October 31, 2017
As reported by Connell Smith of CBC New Brunswick, Fisheries and Oceans Canada (DFO) has denied the Collaboration for Atlantic Salmon Tomorrow (CAST) a permit to release hatchery raised adult fish into the Miramichi River. The Atlantic Salmon Federation (ASF) supports DFO’s decision.
ASF was a member of CAST from its inception in the fall of 2014 until January 2017. At that time, President Bill Taylor informed the remaining CAST partners, ACOA, the Government of New Brunswick, and DFO of our reasons for leaving.
CAST is comprised of four projects: using sonar to get more accurate population counts, thermal imaging of the river to map salmon habitat, population modelling for more accurate predictions, and finally, a smolt-adult-supplementation program to stock adult fish into the river.
ASF fully supports three of four components, but could no longer continue as a CAST partner because of the approach being taken with smolt-adult-supplementation. ASF’s position from the beginning of CAST was that an unbiased, third-party, expert peer review was needed to determine the merits of smolt-adult-supplementation in the Miramichi. To our knowledge no such review has taken place .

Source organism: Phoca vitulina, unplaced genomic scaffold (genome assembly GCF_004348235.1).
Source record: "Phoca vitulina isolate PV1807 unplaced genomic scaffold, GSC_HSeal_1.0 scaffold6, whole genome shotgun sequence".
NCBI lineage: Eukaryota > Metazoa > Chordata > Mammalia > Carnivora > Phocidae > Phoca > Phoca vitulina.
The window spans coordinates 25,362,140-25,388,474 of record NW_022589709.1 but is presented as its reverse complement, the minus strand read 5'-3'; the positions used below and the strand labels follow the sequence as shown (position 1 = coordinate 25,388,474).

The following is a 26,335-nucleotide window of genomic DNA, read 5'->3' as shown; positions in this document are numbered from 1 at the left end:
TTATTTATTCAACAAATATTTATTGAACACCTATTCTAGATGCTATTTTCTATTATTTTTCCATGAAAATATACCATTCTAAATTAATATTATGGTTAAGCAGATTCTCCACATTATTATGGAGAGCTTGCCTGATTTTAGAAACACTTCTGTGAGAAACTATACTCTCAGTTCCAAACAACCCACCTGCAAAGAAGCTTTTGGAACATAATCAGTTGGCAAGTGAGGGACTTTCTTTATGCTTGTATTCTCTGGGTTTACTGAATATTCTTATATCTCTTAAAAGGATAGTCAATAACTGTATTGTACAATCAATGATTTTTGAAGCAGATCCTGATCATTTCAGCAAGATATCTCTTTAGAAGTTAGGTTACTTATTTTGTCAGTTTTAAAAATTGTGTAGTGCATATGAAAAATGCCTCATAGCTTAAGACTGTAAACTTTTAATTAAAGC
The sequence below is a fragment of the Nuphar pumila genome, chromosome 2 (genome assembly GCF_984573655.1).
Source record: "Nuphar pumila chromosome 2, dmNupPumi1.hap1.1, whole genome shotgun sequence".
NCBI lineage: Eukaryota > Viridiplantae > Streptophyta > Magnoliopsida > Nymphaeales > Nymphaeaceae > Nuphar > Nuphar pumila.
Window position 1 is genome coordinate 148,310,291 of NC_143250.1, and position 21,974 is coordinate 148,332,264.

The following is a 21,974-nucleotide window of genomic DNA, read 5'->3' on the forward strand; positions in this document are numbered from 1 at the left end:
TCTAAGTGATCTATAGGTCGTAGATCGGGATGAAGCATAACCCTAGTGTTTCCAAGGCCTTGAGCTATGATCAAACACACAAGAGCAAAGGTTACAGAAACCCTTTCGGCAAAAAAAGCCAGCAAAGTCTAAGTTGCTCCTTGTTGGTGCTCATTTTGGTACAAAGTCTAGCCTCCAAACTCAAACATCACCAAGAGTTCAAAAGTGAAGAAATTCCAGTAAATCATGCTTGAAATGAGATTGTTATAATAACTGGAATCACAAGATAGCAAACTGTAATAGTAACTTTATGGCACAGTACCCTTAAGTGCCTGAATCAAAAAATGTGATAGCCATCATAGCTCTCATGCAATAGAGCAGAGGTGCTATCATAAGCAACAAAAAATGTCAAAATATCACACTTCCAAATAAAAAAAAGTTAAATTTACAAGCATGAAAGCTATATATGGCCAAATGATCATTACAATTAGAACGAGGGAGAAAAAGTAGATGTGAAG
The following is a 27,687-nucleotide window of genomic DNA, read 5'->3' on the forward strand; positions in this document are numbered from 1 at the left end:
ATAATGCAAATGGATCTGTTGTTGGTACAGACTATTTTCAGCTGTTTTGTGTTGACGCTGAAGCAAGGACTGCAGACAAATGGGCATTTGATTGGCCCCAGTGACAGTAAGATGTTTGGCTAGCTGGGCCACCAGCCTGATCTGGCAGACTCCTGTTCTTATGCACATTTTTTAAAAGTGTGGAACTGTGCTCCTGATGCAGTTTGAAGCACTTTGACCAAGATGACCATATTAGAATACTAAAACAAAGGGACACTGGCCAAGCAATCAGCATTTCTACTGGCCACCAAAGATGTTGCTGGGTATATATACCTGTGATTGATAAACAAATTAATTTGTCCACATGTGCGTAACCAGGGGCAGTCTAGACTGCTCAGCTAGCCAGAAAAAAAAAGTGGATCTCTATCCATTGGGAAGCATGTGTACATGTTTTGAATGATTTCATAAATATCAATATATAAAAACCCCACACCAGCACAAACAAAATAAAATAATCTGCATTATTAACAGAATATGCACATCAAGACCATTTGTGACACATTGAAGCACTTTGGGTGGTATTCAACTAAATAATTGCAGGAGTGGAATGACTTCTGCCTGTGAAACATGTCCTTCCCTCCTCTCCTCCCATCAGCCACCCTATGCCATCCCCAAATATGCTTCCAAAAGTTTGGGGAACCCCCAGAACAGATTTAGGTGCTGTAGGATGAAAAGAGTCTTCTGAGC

In December of 2015 DFO convened members of the Canadian Science Advisory Secretariat, a body that provides advice to fisheries managers in Canada, to conduct a preliminary review of smolt-adult-supplementation as an enhancement strategy. The results were published in April 2016.
They include a finding that smolt-adult-supplementation is not well understood, and may introduce genetic risks to the wild population like traditional stocking programs. Any benefits from adding more hatchery reared adults “may be offset by the expectation that mean fitness of the captive reared progeny will be reduced relative to wild fish” the report found.
Subsequently, in June 2016, DFO’s Forward Plan for Atlantic Salmon made a clear statement regarding the CAST smolt-adult-supplementation program: “The Department considers that a detailed scientific analysis of the risk to wild populations of various enhancement activities is required to support management decisions to permit such activities.”
Before any decision is made on whether to proceed, a thorough, independent analysis conducted by outside experts is needed and must include the knowledge and perspectives of First Nations. Any review should consider not just the pros and cons of smolt adult supplementation, but also address the specific question of whether the Miramichi is an appropriate place for such a large experiment.